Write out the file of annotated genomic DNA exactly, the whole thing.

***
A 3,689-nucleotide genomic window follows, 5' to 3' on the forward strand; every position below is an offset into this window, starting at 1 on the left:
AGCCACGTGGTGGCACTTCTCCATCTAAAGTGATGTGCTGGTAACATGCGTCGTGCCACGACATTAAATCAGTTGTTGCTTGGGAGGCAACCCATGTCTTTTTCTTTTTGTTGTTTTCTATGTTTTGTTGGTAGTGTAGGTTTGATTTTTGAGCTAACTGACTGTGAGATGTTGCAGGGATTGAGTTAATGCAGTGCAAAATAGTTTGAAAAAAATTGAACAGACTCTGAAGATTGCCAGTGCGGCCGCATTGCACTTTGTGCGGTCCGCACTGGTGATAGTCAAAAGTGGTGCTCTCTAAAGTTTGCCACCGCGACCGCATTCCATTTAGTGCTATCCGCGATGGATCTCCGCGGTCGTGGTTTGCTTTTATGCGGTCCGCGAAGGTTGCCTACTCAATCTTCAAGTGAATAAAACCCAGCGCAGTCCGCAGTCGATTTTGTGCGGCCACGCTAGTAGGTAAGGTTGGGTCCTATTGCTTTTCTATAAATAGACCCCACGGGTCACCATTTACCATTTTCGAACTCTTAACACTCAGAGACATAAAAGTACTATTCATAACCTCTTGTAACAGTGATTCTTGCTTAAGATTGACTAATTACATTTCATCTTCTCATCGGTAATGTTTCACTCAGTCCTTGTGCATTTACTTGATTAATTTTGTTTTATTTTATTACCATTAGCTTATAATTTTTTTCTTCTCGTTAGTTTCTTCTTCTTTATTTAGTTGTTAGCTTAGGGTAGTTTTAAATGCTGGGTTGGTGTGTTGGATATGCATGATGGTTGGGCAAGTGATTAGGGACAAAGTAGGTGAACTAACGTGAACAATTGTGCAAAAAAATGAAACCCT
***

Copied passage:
A 3,689-nucleotide genomic window follows, 5' to 3' on the forward strand; every position below is an offset into this window, starting at 1 on the left:
AGCCACGTGGTGGCACTTCTCCATCTAAAGTGATGTGCTGGTAACATGCGTCGTGCCACGACATTAAATCAGTTGTTGCTTGGGAGGCAACCCATGTCTTTTTCTTTTTGTTGTTTTCTATGTTTTGTTGGTAGTGTAGGTTTGATTTTTGAGCTAACTGACTGTGAGATGTTGCAGGGATTGAGTTAATGCAGTGCAAAATAGTTTGAAAAAAATTGAACAGACTCTGAAGATTGCCAGTGCGGCCGCATTGCACTTTGTGCGGTCCGCACTGGTGATAGTCAAAAGTGGTGCTCTCTAAAGTTTGCCACCGCGACCGCATTCCATTTAGTGCTATCCGCGATGGATCTCCGCGGTCGTGGTTTGCTTTTATGCGGTCCGCGAAGGTTGCCTACTCAATCTTCAAGTGAATAAAACCCAGCGCAGTCCGCAGTCGATTTTGTGCGGCCACGCTAGTAGGTAAGGTTGGGTCCTATTGCTTTTCTATAAATAGACCCCACGGGTCACCATTTACCATTTTCGAACTCTTAACACTCAGAGACATAAAAGTACTATTCATAACCTCTTGTAACAGTGATTCTTGCTTAAGATTGACTAATTACATTTCATCTTCTCATCGGTAATGTTTCACTCAGTCCTTGTGCATTTACTTGATTAATTTTGTTTTATTTTATTACCATTAGCTTATAATTTTTTTCTTCTCGTTAGTTTCTTCTTCTTTATTTAGTTGTTAGCTTAGGGTAGTTTTAAATGCTGGGTTGGTGTGTTGGATATGCATGATGGTTGGGCAAGTGATTAGGGACAAAGTAGGTGAACTAACGTGAACAATTGTGCAAAAAAATGAAACCCT